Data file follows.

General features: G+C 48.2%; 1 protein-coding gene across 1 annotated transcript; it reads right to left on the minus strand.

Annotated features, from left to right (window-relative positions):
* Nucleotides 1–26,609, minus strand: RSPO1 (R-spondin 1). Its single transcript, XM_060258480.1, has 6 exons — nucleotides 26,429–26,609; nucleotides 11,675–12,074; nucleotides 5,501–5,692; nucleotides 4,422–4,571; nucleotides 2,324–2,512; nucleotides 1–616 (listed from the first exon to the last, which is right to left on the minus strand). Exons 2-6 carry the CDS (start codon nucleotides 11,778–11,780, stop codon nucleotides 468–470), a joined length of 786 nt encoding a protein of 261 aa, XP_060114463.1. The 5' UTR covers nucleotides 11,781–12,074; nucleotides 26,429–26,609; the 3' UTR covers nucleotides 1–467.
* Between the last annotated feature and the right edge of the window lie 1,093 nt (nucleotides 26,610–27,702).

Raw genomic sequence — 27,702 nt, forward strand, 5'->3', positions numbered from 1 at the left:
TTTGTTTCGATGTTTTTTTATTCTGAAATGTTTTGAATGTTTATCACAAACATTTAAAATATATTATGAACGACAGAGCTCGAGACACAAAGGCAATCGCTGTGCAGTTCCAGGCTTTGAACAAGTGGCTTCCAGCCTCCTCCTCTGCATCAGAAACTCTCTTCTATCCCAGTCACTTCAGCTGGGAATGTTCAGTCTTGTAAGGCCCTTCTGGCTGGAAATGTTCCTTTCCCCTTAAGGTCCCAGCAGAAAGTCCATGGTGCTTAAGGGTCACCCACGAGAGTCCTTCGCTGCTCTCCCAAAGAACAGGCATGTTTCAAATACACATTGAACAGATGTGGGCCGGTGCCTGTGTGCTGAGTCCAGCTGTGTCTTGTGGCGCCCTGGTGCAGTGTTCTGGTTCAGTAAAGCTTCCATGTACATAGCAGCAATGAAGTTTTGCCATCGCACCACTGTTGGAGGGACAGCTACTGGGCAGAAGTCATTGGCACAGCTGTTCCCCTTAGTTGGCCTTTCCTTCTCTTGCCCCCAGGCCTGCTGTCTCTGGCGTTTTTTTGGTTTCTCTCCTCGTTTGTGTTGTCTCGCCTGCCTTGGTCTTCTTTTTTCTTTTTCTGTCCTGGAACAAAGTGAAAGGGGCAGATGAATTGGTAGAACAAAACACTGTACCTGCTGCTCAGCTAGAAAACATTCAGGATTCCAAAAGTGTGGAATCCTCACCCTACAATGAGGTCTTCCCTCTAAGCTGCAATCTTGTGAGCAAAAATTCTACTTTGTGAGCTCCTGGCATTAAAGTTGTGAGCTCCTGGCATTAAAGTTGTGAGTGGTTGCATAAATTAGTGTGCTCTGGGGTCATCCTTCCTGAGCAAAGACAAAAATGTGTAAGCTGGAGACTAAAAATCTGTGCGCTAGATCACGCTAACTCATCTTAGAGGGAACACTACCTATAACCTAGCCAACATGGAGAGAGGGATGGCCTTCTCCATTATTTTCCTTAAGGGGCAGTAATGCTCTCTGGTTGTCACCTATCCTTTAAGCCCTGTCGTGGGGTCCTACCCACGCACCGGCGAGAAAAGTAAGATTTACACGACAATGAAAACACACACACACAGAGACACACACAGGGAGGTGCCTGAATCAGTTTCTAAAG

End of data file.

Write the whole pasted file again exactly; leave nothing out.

General features: G+C 48.2%; 1 protein-coding gene across 1 annotated transcript; it reads right to left on the minus strand.

Annotated features, from left to right (window-relative positions):
* Nucleotides 1–26,609, minus strand: RSPO1 (R-spondin 1). Its single transcript, XM_060258480.1, has 6 exons — nucleotides 26,429–26,609; nucleotides 11,675–12,074; nucleotides 5,501–5,692; nucleotides 4,422–4,571; nucleotides 2,324–2,512; nucleotides 1–616 (listed from the first exon to the last, which is right to left on the minus strand). Exons 2-6 carry the CDS (start codon nucleotides 11,778–11,780, stop codon nucleotides 468–470), a joined length of 786 nt encoding a protein of 261 aa, XP_060114463.1. The 5' UTR covers nucleotides 11,781–12,074; nucleotides 26,429–26,609; the 3' UTR covers nucleotides 1–467.
* Between the last annotated feature and the right edge of the window lie 1,093 nt (nucleotides 26,610–27,702).

Raw genomic sequence — 27,702 nt, forward strand, 5'->3', positions numbered from 1 at the left:
TTTGTTTCGATGTTTTTTTATTCTGAAATGTTTTGAATGTTTATCACAAACATTTAAAATATATTATGAACGACAGAGCTCGAGACACAAAGGCAATCGCTGTGCAGTTCCAGGCTTTGAACAAGTGGCTTCCAGCCTCCTCCTCTGCATCAGAAACTCTCTTCTATCCCAGTCACTTCAGCTGGGAATGTTCAGTCTTGTAAGGCCCTTCTGGCTGGAAATGTTCCTTTCCCCTTAAGGTCCCAGCAGAAAGTCCATGGTGCTTAAGGGTCACCCACGAGAGTCCTTCGCTGCTCTCCCAAAGAACAGGCATGTTTCAAATACACATTGAACAGATGTGGGCCGGTGCCTGTGTGCTGAGTCCAGCTGTGTCTTGTGGCGCCCTGGTGCAGTGTTCTGGTTCAGTAAAGCTTCCATGTACATAGCAGCAATGAAGTTTTGCCATCGCACCACTGTTGGAGGGACAGCTACTGGGCAGAAGTCATTGGCACAGCTGTTCCCCTTAGTTGGCCTTTCCTTCTCTTGCCCCCAGGCCTGCTGTCTCTGGCGTTTTTTTGGTTTCTCTCCTCGTTTGTGTTGTCTCGCCTGCCTTGGTCTTCTTTTTTCTTTTTCTGTCCTGGAACAAAGTGAAAGGGGCAGATGAATTGGTAGAACAAAACACTGTACCTGCTGCTCAGCTAGAAAACATTCAGGATTCCAAAAGTGTGGAATCCTCACCCTACAATGAGGTCTTCCCTCTAAGCTGCAATCTTGTGAGCAAAAATTCTACTTTGTGAGCTCCTGGCATTAAAGTTGTGAGCTCCTGGCATTAAAGTTGTGAGTGGTTGCATAAATTAGTGTGCTCTGGGGTCATCCTTCCTGAGCAAAGACAAAAATGTGTAAGCTGGAGACTAAAAATCTGTGCGCTAGATCACGCTAACTCATCTTAGAGGGAACACTACCTATAACCTAGCCAACATGGAGAGAGGGATGGCCTTCTCCATTATTTTCCTTAAGGGGCAGTAATGCTCTCTGGTTGTCACCTATCCTTTAAGCCCTGTCGTGGGGTCCTACCCACGCACCGGCGAGAAAAGTAAGATTTACACGACAATGAAAACACACACACACAGAGACACACACAGGGAGGTGCCTGAATCAGTTTCTAAAG